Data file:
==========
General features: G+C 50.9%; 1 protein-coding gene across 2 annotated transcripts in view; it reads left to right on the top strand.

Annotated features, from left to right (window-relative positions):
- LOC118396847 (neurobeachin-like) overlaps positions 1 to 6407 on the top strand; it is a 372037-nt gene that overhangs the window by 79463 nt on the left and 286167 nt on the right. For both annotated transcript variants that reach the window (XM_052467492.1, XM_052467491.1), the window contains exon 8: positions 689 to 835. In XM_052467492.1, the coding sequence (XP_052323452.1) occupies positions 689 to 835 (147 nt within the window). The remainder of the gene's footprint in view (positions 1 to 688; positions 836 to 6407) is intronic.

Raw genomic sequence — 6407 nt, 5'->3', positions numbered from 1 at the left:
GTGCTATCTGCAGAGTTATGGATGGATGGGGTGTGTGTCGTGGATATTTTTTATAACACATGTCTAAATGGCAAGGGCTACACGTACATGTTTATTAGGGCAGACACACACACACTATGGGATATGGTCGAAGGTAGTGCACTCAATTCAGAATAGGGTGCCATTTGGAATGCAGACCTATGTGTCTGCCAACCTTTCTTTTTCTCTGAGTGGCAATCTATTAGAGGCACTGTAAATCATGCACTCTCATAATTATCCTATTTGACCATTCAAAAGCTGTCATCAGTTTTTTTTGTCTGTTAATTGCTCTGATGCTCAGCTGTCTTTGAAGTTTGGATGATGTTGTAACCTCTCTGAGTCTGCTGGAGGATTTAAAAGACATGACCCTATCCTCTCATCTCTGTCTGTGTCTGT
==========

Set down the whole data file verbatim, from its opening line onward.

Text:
General features: G+C 50.9%; 1 protein-coding gene across 2 annotated transcripts in view; it reads left to right on the top strand.

Annotated features, from left to right (window-relative positions):
- LOC118396847 (neurobeachin-like) overlaps positions 1 to 6407 on the top strand; it is a 372037-nt gene that overhangs the window by 79463 nt on the left and 286167 nt on the right. For both annotated transcript variants that reach the window (XM_052467492.1, XM_052467491.1), the window contains exon 8: positions 689 to 835. In XM_052467492.1, the coding sequence (XP_052323452.1) occupies positions 689 to 835 (147 nt within the window). The remainder of the gene's footprint in view (positions 1 to 688; positions 836 to 6407) is intronic.

Raw genomic sequence — 6407 nt, 5'->3', positions numbered from 1 at the left:
GTGCTATCTGCAGAGTTATGGATGGATGGGGTGTGTGTCGTGGATATTTTTTATAACACATGTCTAAATGGCAAGGGCTACACGTACATGTTTATTAGGGCAGACACACACACACTATGGGATATGGTCGAAGGTAGTGCACTCAATTCAGAATAGGGTGCCATTTGGAATGCAGACCTATGTGTCTGCCAACCTTTCTTTTTCTCTGAGTGGCAATCTATTAGAGGCACTGTAAATCATGCACTCTCATAATTATCCTATTTGACCATTCAAAAGCTGTCATCAGTTTTTTTTGTCTGTTAATTGCTCTGATGCTCAGCTGTCTTTGAAGTTTGGATGATGTTGTAACCTCTCTGAGTCTGCTGGAGGATTTAAAAGACATGACCCTATCCTCTCATCTCTGTCTGTGTCTGT